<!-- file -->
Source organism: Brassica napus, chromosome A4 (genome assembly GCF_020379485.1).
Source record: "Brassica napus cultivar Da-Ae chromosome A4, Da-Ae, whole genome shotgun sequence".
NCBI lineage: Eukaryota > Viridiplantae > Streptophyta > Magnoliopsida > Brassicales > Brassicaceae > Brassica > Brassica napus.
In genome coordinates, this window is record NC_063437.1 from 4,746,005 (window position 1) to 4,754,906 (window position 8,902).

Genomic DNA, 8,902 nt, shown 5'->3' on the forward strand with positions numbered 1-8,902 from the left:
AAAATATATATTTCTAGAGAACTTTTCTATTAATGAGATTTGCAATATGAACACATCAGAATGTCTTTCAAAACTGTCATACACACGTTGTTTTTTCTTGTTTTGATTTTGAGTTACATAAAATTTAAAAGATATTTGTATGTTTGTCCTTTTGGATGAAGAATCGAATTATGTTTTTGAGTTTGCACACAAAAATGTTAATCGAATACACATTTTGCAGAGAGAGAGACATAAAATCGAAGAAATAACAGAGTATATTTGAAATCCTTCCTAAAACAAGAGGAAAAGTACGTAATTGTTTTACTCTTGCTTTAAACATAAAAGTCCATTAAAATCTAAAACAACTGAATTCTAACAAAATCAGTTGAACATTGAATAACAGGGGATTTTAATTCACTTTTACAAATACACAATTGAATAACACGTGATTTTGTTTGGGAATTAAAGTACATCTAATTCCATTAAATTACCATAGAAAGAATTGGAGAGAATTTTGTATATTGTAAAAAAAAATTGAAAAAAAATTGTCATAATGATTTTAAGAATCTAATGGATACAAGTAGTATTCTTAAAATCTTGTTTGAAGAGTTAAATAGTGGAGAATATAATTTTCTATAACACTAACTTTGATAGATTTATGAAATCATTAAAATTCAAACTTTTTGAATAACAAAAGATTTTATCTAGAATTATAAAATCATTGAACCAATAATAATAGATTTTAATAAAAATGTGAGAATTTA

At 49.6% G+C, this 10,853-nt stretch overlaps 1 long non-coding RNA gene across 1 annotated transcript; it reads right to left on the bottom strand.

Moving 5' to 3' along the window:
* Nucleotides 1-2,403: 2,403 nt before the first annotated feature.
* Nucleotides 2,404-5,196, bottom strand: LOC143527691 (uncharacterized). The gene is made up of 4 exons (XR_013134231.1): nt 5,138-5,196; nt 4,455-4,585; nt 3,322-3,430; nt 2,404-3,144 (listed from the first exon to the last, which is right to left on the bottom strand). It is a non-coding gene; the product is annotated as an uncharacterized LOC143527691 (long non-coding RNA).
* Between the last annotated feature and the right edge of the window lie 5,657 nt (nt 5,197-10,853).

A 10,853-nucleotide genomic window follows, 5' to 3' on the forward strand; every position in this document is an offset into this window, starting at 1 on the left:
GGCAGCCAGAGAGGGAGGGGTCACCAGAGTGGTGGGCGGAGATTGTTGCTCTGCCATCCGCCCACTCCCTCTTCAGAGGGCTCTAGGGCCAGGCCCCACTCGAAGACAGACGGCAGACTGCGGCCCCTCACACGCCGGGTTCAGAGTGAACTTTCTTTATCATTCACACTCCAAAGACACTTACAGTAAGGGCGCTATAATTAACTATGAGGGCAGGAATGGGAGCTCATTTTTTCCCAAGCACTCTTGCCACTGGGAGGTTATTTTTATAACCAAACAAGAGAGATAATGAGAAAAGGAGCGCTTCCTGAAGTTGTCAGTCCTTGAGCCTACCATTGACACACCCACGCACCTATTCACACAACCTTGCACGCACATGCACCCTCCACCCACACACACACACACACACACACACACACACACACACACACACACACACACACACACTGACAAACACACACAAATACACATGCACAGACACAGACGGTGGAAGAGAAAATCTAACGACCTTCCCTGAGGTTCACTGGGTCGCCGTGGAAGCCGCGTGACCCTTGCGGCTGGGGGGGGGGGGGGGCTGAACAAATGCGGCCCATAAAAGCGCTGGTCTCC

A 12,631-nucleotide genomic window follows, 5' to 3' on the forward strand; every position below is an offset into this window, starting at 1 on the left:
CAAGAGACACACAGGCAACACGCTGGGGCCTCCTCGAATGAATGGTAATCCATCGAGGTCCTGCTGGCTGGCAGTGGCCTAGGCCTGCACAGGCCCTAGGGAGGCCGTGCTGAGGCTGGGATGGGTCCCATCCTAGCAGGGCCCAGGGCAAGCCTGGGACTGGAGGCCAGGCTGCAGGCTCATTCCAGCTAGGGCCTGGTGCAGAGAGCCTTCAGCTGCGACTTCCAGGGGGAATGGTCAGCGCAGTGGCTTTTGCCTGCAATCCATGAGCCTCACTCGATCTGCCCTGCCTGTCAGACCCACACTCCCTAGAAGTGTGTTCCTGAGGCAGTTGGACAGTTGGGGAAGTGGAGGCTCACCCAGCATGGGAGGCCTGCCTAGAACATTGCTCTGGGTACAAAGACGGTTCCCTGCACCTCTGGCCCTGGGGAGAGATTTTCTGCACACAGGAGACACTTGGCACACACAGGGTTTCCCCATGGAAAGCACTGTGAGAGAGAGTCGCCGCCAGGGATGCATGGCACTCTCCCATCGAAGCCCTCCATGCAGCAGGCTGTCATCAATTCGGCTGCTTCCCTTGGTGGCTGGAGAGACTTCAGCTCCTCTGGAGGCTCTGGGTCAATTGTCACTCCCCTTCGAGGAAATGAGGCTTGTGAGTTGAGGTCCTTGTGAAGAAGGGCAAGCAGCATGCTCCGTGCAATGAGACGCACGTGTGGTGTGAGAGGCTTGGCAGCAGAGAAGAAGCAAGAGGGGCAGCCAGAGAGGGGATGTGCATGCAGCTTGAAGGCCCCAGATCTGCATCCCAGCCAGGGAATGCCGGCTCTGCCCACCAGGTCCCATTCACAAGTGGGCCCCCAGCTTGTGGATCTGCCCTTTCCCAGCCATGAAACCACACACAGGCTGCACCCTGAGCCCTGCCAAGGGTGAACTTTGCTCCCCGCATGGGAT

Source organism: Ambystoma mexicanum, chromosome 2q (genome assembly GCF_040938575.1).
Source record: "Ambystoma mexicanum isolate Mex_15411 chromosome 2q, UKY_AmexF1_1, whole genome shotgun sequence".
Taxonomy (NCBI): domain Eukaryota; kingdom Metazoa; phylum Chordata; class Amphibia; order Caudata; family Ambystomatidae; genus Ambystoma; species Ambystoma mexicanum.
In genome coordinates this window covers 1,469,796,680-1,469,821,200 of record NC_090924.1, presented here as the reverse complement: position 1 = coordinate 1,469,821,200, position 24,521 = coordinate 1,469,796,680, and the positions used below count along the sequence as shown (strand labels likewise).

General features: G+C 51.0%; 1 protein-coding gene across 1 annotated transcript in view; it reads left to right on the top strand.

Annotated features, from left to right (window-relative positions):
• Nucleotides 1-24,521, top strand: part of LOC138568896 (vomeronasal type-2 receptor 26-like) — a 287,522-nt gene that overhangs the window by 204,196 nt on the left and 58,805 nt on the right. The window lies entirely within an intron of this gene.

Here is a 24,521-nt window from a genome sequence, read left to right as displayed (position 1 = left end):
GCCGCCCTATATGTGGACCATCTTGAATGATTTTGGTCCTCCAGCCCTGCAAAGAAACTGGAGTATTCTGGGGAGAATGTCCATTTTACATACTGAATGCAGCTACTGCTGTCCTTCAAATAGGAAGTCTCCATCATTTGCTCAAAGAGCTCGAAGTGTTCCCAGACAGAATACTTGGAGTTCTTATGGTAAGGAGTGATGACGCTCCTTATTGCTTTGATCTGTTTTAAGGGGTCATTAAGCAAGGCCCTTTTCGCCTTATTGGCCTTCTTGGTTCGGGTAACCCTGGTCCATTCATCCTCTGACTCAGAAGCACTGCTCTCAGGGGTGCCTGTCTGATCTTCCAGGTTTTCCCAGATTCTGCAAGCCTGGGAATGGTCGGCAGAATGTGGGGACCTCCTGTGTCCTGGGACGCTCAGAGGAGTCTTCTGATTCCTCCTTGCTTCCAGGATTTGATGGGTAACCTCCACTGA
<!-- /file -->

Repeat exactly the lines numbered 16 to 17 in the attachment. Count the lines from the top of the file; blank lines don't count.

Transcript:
Source organism: Ambystoma mexicanum, chromosome 2q (genome assembly GCF_040938575.1).
Source record: "Ambystoma mexicanum isolate Mex_15411 chromosome 2q, UKY_AmexF1_1, whole genome shotgun sequence".